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    • Background of the Study

            Indigenous snacks could be a way of entertaining guests but the time for eating snacks between meals may be different and also the type of food consumed may also
vary from one part of the country to another (Adebowale et al., 2007). In developing countries like Nigeria that is seriously experiencing rapid process of rural urban migration and industrialization. Among many types of food source, snacks that are relied upon to meet the physiological need of the people is “Kokoro” common in the western part of the country. Most Nigerian children especially in the urban areas receive snacks items such
as biscuits, meat pies, chin -chin, dough nuts, and potato chips, while children in the rural areas make do with fried melon seed cake, robo, and fried maize paste, “Kokoro” with a very low nutritional value (Aletor and Ojelabi, 2007). “Kokoro” is traditionally produced from thick coarse corn paste for adult and children (Kent and Ever, 1994).

            People that consume “Kokoro” in large quantity are faced basically with a large intake of carbohydrate, the low protein content in “Kokoro” is very evident, with a shortage of tryptophan and lysine together with its low niacin content may contribute further towards the incidence of pellagra in maize-consuming areas (Oyetoro et al., 2007; Lasekan and Akinola, 2002). Low protein intake has been majorly attributed to the increase in high cost of traditional sources of animal protein (Osho, 2003). Friedman and Brandon (2001), highlighted the essentiality of protein component in the diet, needed for human survival. Its basic function in nutrition is to supply adequate amount of needed amino acids but availability of amino acid varies with protein sources, processing treatment and interaction of other components of the diet. It is a well established fact that most leguminous plant seeds are rich in nutrients such as digestible protein with a good array of amino acids and minerals (Fagbemi et al., 2004; Agbede and Aletor, 2003).      

            Legume seeds are important staple food and one of the richest and cheapest sources of proteins for majority of people living in developing countries (Aletor and Ojelabi, 2007; Maltas et al., 2011; Soris and Mohan, 2011). According to Welch et al. (2000), legumes are sources of dietary minerals that potentially provide all of the 15 essential minerals required by humans. Pigeon pea (Cajanus cajan L.), which probably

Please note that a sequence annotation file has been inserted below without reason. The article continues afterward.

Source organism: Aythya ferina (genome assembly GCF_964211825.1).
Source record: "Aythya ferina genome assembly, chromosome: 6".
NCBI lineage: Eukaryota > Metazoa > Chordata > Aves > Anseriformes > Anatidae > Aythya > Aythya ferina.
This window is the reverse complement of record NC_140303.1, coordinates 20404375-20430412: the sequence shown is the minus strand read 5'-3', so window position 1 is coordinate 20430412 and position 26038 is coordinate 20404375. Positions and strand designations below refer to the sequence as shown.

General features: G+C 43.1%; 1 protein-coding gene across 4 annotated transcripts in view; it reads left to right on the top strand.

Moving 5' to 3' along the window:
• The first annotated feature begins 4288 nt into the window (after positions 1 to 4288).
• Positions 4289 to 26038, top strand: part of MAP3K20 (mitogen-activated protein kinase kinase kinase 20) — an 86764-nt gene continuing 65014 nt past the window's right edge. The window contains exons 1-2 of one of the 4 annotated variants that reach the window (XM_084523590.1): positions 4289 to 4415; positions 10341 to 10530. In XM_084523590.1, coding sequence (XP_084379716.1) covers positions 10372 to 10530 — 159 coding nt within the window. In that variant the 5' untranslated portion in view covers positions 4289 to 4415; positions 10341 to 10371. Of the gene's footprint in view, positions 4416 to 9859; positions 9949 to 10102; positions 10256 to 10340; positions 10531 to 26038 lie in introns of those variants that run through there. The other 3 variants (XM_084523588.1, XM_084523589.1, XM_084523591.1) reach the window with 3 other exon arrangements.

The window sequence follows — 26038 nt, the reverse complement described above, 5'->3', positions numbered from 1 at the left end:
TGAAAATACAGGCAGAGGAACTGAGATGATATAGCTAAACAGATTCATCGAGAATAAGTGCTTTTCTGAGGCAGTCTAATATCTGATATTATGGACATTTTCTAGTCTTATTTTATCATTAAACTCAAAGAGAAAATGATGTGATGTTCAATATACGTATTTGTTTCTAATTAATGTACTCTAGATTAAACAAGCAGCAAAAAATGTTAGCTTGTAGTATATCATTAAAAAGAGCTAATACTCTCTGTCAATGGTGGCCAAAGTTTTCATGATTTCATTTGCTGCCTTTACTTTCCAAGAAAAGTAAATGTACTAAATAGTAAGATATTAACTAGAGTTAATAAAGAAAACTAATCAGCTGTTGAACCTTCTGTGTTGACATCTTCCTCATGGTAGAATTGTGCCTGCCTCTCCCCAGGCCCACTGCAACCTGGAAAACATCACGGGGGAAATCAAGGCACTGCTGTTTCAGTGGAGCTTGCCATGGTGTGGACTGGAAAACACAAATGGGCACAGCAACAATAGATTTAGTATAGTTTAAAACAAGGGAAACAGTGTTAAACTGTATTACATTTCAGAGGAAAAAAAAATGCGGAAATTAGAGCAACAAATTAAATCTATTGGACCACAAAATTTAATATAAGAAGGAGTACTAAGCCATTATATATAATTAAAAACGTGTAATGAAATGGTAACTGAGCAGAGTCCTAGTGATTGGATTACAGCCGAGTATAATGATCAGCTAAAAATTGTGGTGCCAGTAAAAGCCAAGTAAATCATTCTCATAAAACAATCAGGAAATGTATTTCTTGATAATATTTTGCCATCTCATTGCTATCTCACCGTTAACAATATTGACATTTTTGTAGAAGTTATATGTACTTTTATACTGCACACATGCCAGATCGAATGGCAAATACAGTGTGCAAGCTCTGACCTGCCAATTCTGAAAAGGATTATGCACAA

originated from Asia belongs to the family Fabaceae and its cultivation dates back to about 3000 years ago (Eltayeb et al., 2010). Pigeon pea is cultivated in all tropical and sub tropical regions of the world with temperature range 20-40oC
(Eltayeb et al., 2010). Pigeon pea is considered a most important grain legume for human nutrition in many protein deficient tropical countries, including Nigeria (Okpala and Okoli, 2011). Pigeon pea, with its protein content of 21-26 % (Eltayeb et al., 2010; Okpala and Okoli, 2011) is highly desirable as a protein supplement to cereal-based diets. Okpala (2001) reported that pigeon pea meal contained high amount (mg/kg) of potassium (12500) and phosphorus (2450), moderate amount (mg/kg) of calcium (1500) and magnesium (1410), and low content of (mg/kg) of iron (39), zinc (24), copper (18) and manganese (13). When compared to other grain legumes like soybean, cowpea, groundnut, dry bean, dry pea, broad bean and chick pea, less research attention has been focused on pigeon pea. Utilisation of pigeon pea has been relegated to low-income families, despite its high satiety value, unique good taste and cheapness (Fasoyiro et al., 2010).

1.2     Justification

            The food habits of Nigerians are rapidly changing from the traditional foods to lighter foods such as snacks. Producing snack using Maize and Pigeon pea will further add variety to the existing list of snack food as well as improve the under utilization of pigeon pea which can substitute other plant protein sources (Adebowale et al., 2007). Snacks consumption is on the increase nationwide for so many reasons: increase in one-person, households, working mothers and rural urban migration. The high nutrition requirement in children of primary school; therefore suggest that the nutritional content of snacks should be increased. Therefore, if snacks can be enriched with high protein flour, it will help to increase the amount of protein intake by children and other snacks consumed and can even serve as daily substitute for food among children.



1.3.1    Aim

    To produce and evaluate kokoro using maize and pigeon pea.

1.3.2    Objectives

  1. To determination of the proximate composition of the composite flour.
  2. To determination of the physico-chemical properties of the composite flour.
  • To determination of the antinutritional contents of the kokoro snack.
  1. To evaluate the sensory attribute of the kokoro made from the maize flour fortified with pigeon pea flour.